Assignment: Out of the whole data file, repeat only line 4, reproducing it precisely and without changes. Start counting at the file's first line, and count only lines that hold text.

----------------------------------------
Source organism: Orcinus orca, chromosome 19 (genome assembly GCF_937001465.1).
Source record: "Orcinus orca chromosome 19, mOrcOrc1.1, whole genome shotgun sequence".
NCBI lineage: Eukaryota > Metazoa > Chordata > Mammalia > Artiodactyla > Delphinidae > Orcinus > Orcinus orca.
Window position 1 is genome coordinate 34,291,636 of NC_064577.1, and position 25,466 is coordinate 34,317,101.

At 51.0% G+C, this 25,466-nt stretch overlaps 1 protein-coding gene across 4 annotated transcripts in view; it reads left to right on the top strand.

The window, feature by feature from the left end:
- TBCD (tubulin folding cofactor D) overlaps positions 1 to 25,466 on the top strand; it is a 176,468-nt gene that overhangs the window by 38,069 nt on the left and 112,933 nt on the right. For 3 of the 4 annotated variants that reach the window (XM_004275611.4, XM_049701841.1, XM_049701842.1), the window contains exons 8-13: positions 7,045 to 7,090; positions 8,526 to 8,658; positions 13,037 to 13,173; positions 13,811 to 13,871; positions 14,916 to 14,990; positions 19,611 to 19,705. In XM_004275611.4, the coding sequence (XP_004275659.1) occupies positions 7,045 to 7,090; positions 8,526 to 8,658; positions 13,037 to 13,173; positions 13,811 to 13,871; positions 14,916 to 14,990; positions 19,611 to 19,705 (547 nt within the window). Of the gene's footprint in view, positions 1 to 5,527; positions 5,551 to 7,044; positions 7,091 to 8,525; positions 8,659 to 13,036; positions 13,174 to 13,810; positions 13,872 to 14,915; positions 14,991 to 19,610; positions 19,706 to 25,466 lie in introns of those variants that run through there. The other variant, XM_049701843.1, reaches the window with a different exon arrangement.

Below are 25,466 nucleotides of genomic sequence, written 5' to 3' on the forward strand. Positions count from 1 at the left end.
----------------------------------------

Window position 1 is genome coordinate 34,291,636 of NC_064577.1, and position 25,466 is coordinate 34,317,101.